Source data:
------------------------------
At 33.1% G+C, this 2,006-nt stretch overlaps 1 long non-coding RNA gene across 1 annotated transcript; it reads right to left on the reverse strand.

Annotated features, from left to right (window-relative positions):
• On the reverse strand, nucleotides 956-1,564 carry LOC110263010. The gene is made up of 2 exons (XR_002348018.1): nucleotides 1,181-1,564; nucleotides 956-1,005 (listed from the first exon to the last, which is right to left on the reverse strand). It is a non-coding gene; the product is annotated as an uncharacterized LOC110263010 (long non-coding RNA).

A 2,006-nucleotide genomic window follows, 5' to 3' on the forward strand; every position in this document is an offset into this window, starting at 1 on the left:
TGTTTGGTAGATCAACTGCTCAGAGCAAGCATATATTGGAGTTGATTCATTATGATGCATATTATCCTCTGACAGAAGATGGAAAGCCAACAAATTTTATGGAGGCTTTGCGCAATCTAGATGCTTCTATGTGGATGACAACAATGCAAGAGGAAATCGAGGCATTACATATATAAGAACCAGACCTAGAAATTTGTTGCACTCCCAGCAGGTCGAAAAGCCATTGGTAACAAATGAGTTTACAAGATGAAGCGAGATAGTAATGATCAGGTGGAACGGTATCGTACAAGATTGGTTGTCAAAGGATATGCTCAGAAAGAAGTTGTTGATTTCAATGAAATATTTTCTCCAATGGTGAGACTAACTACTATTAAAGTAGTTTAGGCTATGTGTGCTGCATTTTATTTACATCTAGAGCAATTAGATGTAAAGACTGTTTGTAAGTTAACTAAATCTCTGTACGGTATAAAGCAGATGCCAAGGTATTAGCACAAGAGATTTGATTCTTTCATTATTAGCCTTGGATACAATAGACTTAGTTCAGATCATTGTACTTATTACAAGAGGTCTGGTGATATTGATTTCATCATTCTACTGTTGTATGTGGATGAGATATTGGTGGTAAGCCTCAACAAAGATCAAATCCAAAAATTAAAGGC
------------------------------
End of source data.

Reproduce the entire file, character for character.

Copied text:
At 33.1% G+C, this 2,006-nt stretch overlaps 1 long non-coding RNA gene across 1 annotated transcript; it reads right to left on the reverse strand.

Annotated features, from left to right (window-relative positions):
• On the reverse strand, nucleotides 956-1,564 carry LOC110263010. The gene is made up of 2 exons (XR_002348018.1): nucleotides 1,181-1,564; nucleotides 956-1,005 (listed from the first exon to the last, which is right to left on the reverse strand). It is a non-coding gene; the product is annotated as an uncharacterized LOC110263010 (long non-coding RNA).

A 2,006-nucleotide genomic window follows, 5' to 3' on the forward strand; every position in this document is an offset into this window, starting at 1 on the left:
TGTTTGGTAGATCAACTGCTCAGAGCAAGCATATATTGGAGTTGATTCATTATGATGCATATTATCCTCTGACAGAAGATGGAAAGCCAACAAATTTTATGGAGGCTTTGCGCAATCTAGATGCTTCTATGTGGATGACAACAATGCAAGAGGAAATCGAGGCATTACATATATAAGAACCAGACCTAGAAATTTGTTGCACTCCCAGCAGGTCGAAAAGCCATTGGTAACAAATGAGTTTACAAGATGAAGCGAGATAGTAATGATCAGGTGGAACGGTATCGTACAAGATTGGTTGTCAAAGGATATGCTCAGAAAGAAGTTGTTGATTTCAATGAAATATTTTCTCCAATGGTGAGACTAACTACTATTAAAGTAGTTTAGGCTATGTGTGCTGCATTTTATTTACATCTAGAGCAATTAGATGTAAAGACTGTTTGTAAGTTAACTAAATCTCTGTACGGTATAAAGCAGATGCCAAGGTATTAGCACAAGAGATTTGATTCTTTCATTATTAGCCTTGGATACAATAGACTTAGTTCAGATCATTGTACTTATTACAAGAGGTCTGGTGATATTGATTTCATCATTCTACTGTTGTATGTGGATGAGATATTGGTGGTAAGCCTCAACAAAGATCAAATCCAAAAATTAAAGGC